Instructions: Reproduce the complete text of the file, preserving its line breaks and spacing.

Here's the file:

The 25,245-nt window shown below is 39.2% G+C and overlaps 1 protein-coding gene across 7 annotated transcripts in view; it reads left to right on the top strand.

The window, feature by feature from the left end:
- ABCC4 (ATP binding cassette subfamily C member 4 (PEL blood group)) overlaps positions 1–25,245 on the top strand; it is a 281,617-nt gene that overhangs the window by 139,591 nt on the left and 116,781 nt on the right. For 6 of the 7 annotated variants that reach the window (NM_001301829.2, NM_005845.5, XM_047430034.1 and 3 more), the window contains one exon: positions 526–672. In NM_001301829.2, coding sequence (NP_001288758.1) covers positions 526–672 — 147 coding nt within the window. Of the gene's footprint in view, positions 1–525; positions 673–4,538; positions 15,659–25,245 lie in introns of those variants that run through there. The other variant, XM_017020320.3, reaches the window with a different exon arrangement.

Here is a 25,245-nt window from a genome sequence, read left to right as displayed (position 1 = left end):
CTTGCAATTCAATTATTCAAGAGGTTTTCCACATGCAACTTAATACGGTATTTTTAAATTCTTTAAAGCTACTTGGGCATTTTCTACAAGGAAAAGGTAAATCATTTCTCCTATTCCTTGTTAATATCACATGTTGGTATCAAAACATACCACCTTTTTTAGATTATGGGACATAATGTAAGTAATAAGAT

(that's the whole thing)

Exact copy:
The 25,245-nt window shown below is 39.2% G+C and overlaps 1 protein-coding gene across 7 annotated transcripts in view; it reads left to right on the top strand.

The window, feature by feature from the left end:
- ABCC4 (ATP binding cassette subfamily C member 4 (PEL blood group)) overlaps positions 1–25,245 on the top strand; it is a 281,617-nt gene that overhangs the window by 139,591 nt on the left and 116,781 nt on the right. For 6 of the 7 annotated variants that reach the window (NM_001301829.2, NM_005845.5, XM_047430034.1 and 3 more), the window contains one exon: positions 526–672. In NM_001301829.2, coding sequence (NP_001288758.1) covers positions 526–672 — 147 coding nt within the window. Of the gene's footprint in view, positions 1–525; positions 673–4,538; positions 15,659–25,245 lie in introns of those variants that run through there. The other variant, XM_017020320.3, reaches the window with a different exon arrangement.

Here is a 25,245-nt window from a genome sequence, read left to right as displayed (position 1 = left end):
CTTGCAATTCAATTATTCAAGAGGTTTTCCACATGCAACTTAATACGGTATTTTTAAATTCTTTAAAGCTACTTGGGCATTTTCTACAAGGAAAAGGTAAATCATTTCTCCTATTCCTTGTTAATATCACATGTTGGTATCAAAACATACCACCTTTTTTAGATTATGGGACATAATGTAAGTAATAAGAT